Why campaign spending rules hurt small business

By David Brodwin, Special to CNN

CNN

January 26, 2012

(CNN) -- Two years ago, the Supreme Court upended the rules for campaign finance, unleashing a tsunami of unregulated, unrestricted and undisclosed spending that has, in effect, allowed donors to buy elections. The full impact of this decision is just now becoming clear, and it's bad both for America's businesses and for our democracy.

By a 5-4 majority, the Supreme Court affirmed that money is essentially speech -- a notion first addressed in Buckley v. Valeo in 1976 -- and it outlawed nearly all restrictions on independent spending by corporations or other groups, including unions, to influence elections. Such restrictions are unconstitutional violations of free speech, the court said, and are prohibited by the First Amendment.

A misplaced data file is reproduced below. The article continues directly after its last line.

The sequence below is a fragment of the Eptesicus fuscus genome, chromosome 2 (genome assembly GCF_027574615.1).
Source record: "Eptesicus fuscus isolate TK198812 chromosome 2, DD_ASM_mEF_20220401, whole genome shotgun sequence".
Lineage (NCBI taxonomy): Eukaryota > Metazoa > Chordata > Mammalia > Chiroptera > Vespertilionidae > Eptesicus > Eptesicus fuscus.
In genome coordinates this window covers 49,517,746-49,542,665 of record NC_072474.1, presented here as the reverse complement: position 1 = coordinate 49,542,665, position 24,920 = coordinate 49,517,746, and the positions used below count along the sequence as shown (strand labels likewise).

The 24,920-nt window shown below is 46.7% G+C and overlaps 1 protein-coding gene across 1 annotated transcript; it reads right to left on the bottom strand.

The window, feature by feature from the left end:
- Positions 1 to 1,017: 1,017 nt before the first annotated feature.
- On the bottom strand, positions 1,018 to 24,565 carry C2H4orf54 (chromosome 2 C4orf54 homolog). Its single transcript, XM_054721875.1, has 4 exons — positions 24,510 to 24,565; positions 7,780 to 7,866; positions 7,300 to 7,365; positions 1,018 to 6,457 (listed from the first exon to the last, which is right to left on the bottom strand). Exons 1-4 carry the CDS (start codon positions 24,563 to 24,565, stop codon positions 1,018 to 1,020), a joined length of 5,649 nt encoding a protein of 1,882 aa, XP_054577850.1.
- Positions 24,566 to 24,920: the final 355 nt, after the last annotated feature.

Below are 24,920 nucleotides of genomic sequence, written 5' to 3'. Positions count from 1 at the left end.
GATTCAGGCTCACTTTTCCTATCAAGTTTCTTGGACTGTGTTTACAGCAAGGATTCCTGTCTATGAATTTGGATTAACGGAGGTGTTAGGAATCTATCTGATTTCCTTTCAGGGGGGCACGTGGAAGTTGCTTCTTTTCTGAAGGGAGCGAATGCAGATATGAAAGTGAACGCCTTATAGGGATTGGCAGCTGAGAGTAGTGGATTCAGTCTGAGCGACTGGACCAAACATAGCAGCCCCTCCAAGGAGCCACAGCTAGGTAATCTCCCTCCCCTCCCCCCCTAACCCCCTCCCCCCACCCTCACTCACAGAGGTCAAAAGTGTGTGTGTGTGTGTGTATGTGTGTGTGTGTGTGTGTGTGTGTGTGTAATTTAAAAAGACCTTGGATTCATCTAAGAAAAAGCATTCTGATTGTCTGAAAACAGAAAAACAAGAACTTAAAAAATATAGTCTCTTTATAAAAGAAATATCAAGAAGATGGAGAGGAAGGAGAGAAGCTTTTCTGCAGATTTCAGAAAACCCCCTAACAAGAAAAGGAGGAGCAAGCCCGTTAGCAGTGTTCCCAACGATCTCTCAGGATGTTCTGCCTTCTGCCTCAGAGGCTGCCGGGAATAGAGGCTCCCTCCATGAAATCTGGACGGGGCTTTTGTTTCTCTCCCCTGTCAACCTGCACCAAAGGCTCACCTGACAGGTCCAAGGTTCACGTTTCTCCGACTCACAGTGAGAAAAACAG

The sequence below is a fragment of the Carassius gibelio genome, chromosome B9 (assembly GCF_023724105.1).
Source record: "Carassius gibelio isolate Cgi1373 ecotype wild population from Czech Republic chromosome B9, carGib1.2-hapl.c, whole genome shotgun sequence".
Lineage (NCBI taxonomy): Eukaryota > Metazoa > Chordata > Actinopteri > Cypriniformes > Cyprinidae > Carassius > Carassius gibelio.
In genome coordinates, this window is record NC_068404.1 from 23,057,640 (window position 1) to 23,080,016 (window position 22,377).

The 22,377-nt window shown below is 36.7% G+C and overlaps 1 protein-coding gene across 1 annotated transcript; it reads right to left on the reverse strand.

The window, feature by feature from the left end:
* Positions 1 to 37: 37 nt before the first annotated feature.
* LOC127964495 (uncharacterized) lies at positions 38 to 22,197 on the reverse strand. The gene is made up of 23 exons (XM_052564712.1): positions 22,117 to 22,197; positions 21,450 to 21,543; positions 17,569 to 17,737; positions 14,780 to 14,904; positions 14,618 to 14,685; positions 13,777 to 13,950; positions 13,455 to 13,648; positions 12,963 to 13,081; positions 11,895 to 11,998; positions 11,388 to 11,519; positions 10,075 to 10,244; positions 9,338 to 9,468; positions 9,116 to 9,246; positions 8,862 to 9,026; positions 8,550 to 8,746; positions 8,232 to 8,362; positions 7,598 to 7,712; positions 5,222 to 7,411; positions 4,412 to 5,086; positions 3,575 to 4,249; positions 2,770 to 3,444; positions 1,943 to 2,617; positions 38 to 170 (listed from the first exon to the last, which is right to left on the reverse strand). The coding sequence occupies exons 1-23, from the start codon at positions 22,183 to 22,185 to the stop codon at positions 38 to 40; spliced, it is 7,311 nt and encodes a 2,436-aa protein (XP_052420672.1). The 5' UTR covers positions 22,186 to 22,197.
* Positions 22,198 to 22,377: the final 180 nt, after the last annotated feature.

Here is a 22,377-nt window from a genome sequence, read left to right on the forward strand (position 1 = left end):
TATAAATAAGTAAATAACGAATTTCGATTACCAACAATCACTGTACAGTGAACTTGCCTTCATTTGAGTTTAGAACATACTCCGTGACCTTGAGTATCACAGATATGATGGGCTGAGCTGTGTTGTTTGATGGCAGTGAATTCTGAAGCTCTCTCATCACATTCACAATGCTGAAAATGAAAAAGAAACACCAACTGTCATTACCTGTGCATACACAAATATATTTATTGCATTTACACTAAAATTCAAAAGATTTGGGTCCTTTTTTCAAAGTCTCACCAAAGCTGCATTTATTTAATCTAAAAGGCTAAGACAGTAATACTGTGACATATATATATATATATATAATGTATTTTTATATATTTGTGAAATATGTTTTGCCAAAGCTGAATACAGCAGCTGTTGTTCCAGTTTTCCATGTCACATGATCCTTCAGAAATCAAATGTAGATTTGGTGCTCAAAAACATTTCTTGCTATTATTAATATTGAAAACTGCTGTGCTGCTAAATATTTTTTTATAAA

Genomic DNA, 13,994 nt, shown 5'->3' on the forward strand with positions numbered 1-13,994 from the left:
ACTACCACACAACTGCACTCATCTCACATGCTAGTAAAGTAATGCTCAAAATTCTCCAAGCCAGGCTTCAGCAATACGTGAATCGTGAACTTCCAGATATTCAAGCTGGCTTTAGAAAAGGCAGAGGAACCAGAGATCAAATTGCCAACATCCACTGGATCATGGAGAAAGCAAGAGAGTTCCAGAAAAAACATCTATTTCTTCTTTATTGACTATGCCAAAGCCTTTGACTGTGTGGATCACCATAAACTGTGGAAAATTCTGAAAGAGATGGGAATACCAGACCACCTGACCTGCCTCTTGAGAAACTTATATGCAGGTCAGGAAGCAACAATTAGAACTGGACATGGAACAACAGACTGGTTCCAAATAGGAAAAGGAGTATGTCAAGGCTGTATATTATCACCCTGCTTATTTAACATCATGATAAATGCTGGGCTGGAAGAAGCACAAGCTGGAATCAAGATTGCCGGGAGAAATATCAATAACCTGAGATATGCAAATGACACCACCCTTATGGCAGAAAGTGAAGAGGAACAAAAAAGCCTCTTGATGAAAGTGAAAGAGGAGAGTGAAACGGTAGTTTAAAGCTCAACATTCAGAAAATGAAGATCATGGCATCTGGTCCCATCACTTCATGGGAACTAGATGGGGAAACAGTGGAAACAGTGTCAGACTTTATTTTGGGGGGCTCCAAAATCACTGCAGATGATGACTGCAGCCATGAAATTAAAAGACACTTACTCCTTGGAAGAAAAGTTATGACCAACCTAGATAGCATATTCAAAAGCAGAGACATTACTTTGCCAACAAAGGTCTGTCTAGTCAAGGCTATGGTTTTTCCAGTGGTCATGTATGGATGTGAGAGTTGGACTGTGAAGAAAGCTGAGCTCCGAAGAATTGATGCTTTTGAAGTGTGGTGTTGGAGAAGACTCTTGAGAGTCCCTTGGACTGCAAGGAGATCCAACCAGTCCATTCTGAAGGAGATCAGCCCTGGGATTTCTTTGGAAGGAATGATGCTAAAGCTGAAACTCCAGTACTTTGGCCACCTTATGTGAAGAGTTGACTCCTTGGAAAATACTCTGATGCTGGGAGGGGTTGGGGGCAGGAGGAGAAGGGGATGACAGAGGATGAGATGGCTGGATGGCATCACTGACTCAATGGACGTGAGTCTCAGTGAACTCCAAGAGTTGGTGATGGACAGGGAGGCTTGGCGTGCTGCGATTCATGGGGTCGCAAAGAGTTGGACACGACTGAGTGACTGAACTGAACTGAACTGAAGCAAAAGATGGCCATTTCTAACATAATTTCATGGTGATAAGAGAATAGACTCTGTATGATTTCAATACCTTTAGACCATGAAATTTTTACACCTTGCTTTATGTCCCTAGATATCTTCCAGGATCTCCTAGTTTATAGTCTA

You might expect business owners to welcome the elimination of these restrictions, but if so, you're about to be surprised. A recent poll conducted by Lake Research found that 66% of a random sample of 500 small-business owners believe the Citizens United decision was "mostly bad" or "somewhat bad" for small business. Since small businesses create 70% of new jobs in the private sector, according to the Small Business Administration, their view should matter a lot.

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